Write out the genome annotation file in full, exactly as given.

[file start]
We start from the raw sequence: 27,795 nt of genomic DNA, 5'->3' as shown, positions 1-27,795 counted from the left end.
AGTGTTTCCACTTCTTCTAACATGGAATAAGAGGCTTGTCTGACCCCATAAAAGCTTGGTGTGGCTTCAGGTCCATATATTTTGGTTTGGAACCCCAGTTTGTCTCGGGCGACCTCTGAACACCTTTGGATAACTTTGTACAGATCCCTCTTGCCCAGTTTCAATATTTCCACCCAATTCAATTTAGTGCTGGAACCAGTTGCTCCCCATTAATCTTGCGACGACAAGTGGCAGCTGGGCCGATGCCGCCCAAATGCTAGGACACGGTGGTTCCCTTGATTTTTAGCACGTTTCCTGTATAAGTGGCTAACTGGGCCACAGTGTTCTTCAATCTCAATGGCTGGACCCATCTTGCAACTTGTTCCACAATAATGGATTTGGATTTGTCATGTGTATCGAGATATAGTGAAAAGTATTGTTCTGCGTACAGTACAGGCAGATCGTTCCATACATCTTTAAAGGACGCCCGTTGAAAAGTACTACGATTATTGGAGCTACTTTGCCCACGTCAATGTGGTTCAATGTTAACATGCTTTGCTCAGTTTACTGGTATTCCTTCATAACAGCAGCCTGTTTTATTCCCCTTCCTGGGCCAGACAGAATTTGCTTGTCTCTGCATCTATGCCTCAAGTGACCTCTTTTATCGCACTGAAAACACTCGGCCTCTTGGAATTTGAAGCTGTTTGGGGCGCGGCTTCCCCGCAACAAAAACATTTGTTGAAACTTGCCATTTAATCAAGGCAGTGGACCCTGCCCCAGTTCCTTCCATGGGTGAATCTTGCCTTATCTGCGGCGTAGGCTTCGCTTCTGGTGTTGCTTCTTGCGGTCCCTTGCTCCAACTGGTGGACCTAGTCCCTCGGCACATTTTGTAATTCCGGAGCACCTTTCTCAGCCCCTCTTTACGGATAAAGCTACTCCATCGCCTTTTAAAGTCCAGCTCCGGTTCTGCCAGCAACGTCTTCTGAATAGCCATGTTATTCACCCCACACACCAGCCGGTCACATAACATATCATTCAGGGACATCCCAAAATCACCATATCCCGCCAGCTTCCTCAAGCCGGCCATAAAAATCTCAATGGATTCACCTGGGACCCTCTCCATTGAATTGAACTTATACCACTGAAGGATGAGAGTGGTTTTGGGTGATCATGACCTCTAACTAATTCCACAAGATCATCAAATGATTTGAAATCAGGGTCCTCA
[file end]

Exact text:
We start from the raw sequence: 27,795 nt of genomic DNA, 5'->3' as shown, positions 1-27,795 counted from the left end.
AGTGTTTCCACTTCTTCTAACATGGAATAAGAGGCTTGTCTGACCCCATAAAAGCTTGGTGTGGCTTCAGGTCCATATATTTTGGTTTGGAACCCCAGTTTGTCTCGGGCGACCTCTGAACACCTTTGGATAACTTTGTACAGATCCCTCTTGCCCAGTTTCAATATTTCCACCCAATTCAATTTAGTGCTGGAACCAGTTGCTCCCCATTAATCTTGCGACGACAAGTGGCAGCTGGGCCGATGCCGCCCAAATGCTAGGACACGGTGGTTCCCTTGATTTTTAGCACGTTTCCTGTATAAGTGGCTAACTGGGCCACAGTGTTCTTCAATCTCAATGGCTGGACCCATCTTGCAACTTGTTCCACAATAATGGATTTGGATTTGTCATGTGTATCGAGATATAGTGAAAAGTATTGTTCTGCGTACAGTACAGGCAGATCGTTCCATACATCTTTAAAGGACGCCCGTTGAAAAGTACTACGATTATTGGAGCTACTTTGCCCACGTCAATGTGGTTCAATGTTAACATGCTTTGCTCAGTTTACTGGTATTCCTTCATAACAGCAGCCTGTTTTATTCCCCTTCCTGGGCCAGACAGAATTTGCTTGTCTCTGCATCTATGCCTCAAGTGACCTCTTTTATCGCACTGAAAACACTCGGCCTCTTGGAATTTGAAGCTGTTTGGGGCGCGGCTTCCCCGCAACAAAAACATTTGTTGAAACTTGCCATTTAATCAAGGCAGTGGACCCTGCCCCAGTTCCTTCCATGGGTGAATCTTGCCTTATCTGCGGCGTAGGCTTCGCTTCTGGTGTTGCTTCTTGCGGTCCCTTGCTCCAACTGGTGGACCTAGTCCCTCGGCACATTTTGTAATTCCGGAGCACCTTTCTCAGCCCCTCTTTACGGATAAAGCTACTCCATCGCCTTTTAAAGTCCAGCTCCGGTTCTGCCAGCAACGTCTTCTGAATAGCCATGTTATTCACCCCACACACCAGCCGGTCACATAACATATCATTCAGGGACATCCCAAAATCACCATATCCCGCCAGCTTCCTCAAGCCGGCCATAAAAATCTCAATGGATTCACCTGGGACCCTCTCCATTGAATTGAACTTATACCACTGAAGGATGAGAGTGGTTTTGGGTGATCATGACCTCTAACTAATTCCACAAGATCATCAAATGATTTGAAATCAGGGTCCTCA